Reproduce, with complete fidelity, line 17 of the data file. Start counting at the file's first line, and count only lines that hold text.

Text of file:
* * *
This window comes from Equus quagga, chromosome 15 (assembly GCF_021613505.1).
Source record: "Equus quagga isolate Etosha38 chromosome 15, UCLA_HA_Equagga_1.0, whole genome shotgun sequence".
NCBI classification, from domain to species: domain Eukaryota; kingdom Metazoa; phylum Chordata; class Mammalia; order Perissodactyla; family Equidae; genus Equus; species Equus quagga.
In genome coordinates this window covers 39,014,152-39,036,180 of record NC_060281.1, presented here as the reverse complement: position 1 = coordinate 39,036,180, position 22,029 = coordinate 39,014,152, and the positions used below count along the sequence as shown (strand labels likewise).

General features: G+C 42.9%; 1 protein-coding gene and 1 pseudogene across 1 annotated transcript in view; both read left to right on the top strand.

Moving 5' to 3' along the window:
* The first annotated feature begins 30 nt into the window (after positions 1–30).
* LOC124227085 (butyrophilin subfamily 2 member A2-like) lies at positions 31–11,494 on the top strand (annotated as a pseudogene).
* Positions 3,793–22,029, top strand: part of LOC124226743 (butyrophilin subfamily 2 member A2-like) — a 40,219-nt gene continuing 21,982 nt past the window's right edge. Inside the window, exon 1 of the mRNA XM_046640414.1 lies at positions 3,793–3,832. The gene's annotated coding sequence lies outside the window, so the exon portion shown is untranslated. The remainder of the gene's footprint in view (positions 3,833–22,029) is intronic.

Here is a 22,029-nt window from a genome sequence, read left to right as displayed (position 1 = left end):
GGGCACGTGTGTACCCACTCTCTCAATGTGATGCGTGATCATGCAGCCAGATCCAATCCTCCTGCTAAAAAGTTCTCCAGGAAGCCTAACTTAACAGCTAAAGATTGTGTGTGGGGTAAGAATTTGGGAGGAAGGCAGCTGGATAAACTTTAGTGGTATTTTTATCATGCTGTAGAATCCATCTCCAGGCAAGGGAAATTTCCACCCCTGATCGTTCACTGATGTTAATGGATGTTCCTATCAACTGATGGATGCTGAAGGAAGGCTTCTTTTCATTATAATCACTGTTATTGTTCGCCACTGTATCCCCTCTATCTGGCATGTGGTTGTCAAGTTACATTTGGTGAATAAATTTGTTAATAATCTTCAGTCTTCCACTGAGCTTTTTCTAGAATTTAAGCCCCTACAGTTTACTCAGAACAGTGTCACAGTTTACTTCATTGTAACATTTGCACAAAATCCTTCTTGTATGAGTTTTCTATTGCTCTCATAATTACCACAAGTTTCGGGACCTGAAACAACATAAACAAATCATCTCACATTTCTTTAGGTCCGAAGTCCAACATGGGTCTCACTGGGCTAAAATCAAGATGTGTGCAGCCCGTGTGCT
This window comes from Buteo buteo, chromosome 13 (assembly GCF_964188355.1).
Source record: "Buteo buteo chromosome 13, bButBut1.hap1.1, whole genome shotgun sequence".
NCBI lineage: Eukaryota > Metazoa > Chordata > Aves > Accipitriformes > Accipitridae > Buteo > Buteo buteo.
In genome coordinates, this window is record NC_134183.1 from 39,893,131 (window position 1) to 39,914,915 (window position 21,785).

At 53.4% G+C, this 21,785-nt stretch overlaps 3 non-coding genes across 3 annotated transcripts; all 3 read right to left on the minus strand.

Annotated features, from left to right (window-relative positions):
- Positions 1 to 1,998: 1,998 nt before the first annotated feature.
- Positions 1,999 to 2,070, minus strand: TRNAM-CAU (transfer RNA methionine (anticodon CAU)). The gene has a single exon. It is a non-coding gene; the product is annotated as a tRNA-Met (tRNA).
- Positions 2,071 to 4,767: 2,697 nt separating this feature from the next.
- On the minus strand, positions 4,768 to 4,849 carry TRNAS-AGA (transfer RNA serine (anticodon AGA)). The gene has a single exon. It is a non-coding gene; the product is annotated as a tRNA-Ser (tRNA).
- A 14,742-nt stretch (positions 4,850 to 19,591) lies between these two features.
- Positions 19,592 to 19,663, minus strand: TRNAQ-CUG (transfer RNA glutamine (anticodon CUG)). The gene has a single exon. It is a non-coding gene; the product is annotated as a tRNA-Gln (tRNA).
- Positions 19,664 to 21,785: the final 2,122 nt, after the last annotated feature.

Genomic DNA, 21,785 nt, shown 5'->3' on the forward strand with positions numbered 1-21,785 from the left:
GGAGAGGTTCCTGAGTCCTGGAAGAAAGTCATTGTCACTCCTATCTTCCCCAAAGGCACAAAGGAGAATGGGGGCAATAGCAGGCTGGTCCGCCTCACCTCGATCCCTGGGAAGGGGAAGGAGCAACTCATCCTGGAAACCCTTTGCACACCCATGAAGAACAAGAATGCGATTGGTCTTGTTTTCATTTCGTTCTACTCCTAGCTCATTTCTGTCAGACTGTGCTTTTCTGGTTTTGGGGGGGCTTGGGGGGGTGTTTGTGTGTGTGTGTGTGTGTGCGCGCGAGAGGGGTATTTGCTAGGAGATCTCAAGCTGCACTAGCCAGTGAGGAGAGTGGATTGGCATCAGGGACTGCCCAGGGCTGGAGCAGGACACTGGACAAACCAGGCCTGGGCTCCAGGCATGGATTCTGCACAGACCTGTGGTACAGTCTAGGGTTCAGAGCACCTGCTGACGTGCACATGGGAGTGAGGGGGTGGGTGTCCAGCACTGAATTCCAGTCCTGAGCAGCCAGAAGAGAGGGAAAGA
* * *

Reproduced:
Annotated features, from left to right (window-relative positions):